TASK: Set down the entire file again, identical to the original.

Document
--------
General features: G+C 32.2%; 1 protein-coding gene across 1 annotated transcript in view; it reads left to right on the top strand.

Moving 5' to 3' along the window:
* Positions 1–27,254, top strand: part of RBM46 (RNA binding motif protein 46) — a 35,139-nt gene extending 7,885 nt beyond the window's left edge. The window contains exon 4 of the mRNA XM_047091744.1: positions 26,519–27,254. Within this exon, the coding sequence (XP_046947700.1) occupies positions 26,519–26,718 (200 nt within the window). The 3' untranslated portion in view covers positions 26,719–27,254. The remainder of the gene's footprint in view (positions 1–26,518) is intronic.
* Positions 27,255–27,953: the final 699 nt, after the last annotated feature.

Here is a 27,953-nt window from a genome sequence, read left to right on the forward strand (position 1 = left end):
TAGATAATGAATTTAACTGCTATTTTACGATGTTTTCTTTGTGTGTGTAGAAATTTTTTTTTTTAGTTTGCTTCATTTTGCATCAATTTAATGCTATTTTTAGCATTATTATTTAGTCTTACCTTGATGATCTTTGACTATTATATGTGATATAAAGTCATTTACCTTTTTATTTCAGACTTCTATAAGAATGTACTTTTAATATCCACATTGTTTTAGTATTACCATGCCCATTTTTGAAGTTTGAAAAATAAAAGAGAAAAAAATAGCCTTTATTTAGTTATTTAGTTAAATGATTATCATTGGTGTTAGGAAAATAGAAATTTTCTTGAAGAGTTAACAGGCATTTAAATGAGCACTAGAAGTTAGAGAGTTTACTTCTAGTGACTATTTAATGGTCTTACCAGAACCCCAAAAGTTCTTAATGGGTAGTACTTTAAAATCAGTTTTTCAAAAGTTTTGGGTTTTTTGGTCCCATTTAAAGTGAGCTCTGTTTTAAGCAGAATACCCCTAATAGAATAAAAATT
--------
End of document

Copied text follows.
General features: G+C 32.2%; 1 protein-coding gene across 1 annotated transcript in view; it reads left to right on the top strand.

Moving 5' to 3' along the window:
* Positions 1–27,254, top strand: part of RBM46 (RNA binding motif protein 46) — a 35,139-nt gene extending 7,885 nt beyond the window's left edge. The window contains exon 4 of the mRNA XM_047091744.1: positions 26,519–27,254. Within this exon, the coding sequence (XP_046947700.1) occupies positions 26,519–26,718 (200 nt within the window). The 3' untranslated portion in view covers positions 26,719–27,254. The remainder of the gene's footprint in view (positions 1–26,518) is intronic.
* Positions 27,255–27,953: the final 699 nt, after the last annotated feature.

Here is a 27,953-nt window from a genome sequence, read left to right on the forward strand (position 1 = left end):
TAGATAATGAATTTAACTGCTATTTTACGATGTTTTCTTTGTGTGTGTAGAAATTTTTTTTTTTAGTTTGCTTCATTTTGCATCAATTTAATGCTATTTTTAGCATTATTATTTAGTCTTACCTTGATGATCTTTGACTATTATATGTGATATAAAGTCATTTACCTTTTTATTTCAGACTTCTATAAGAATGTACTTTTAATATCCACATTGTTTTAGTATTACCATGCCCATTTTTGAAGTTTGAAAAATAAAAGAGAAAAAAATAGCCTTTATTTAGTTATTTAGTTAAATGATTATCATTGGTGTTAGGAAAATAGAAATTTTCTTGAAGAGTTAACAGGCATTTAAATGAGCACTAGAAGTTAGAGAGTTTACTTCTAGTGACTATTTAATGGTCTTACCAGAACCCCAAAAGTTCTTAATGGGTAGTACTTTAAAATCAGTTTTTCAAAAGTTTTGGGTTTTTTGGTCCCATTTAAAGTGAGCTCTGTTTTAAGCAGAATACCCCTAATAGAATAAAAATT